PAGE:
Alongside Tuesday's iPhone 5c and 5s announcements, Apple snuck in some changes to its AppleCare+ protection plans—some for the better, some not so much.
First off, dropping your pretty new iPhone just got a bit more expensive, as noticed by TechCrunch's Matthew Panzarino. Although the purchase price of AppleCare+, the special variety of AppleCare for Apple phones and tablets, still costs $99, the price for each accidental-damage iPhone repair has increased from $49 per incident to $79. (You're allowed two such repairs over the two-year life of the plan.) The price of iPad accidental-damage repairs appears to be unchanged at $49 per incident.
Newly purchased AppleCare+ plans also no longer cover any headphones included with your device. Existing iPhone AppleCare+ plans presumably maintain the coverage and pricing promised at the time of purchase. (We've asked Apple to confirm this; we'll update this article with any information we receive.)
In positive news, the company also brought AppleCare+ to iPod models for the first time on Tuesday—specifically, the iPod touch and the iPod classic. Apple previously offered standard AppleCare plans for these models for $59 each. The same $59 now buys you AppleCare+ which, as with the iPhone and iPad versions, now covers accidental damage—although with a lower $29-per-incident fee (again, limited to twice over two years). Unlike the iPhone plan, however, the iPod version appears to cover headphones. Do current iPod touch/classic AppleCare customers get upgraded to AppleCare+, or is that only for new plans? Good question—we asked Apple about that too.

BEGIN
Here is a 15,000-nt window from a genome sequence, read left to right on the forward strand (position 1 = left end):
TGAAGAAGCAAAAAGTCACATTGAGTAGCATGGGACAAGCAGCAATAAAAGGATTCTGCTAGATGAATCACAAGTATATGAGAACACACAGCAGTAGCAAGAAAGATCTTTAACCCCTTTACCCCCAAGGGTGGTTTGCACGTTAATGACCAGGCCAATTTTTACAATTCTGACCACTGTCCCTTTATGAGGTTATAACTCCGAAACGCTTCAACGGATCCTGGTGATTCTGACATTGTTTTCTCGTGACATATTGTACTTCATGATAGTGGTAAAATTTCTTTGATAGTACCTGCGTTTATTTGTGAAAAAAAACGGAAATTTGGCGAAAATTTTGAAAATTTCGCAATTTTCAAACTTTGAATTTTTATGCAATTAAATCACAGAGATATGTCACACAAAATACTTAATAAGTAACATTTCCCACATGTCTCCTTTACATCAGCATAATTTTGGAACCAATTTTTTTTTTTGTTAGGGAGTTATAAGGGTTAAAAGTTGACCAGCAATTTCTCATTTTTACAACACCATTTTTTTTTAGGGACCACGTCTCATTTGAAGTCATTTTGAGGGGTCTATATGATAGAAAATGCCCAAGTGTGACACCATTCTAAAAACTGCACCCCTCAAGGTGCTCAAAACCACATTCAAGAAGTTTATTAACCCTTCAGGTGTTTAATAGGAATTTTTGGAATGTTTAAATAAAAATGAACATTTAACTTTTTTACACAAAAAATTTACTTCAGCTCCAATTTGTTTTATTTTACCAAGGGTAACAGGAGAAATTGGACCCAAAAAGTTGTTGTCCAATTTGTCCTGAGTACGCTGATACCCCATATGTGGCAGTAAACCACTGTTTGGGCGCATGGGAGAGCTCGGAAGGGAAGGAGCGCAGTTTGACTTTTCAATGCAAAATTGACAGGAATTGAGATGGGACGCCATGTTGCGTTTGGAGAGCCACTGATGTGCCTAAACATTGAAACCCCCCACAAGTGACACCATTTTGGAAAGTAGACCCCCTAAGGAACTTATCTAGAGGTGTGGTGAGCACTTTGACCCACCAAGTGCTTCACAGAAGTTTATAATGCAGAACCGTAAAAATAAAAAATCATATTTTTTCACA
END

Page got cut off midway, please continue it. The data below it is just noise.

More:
The iPod touch is a natural candidate for AppleCare+ coverage, thanks to its just-as-easy-to-crack-as-an-iPhone's screen and nearly identical form factor. And the iPod classic, as the one mechanical hard drive-based iPod left, is a natural fit—it's only a drop away from total failure.
As before, all AppleCare+ plans must be purchased at the same time as your hardware or within 30 days of purchase. The latter requires that you verify your purchase date and submit your iPod for inspection—for example, at an Apple retail store—to rule out any pre-existing conditions.
Alas, Apple appears to have dropped AppleCare for the iPod shuffle and nano altogether, though Panzarino notes that Apple has finally brought AppleCare to the UK, France, and Italy on Tuesday.
Sign up for CIO Asia eNewsletters.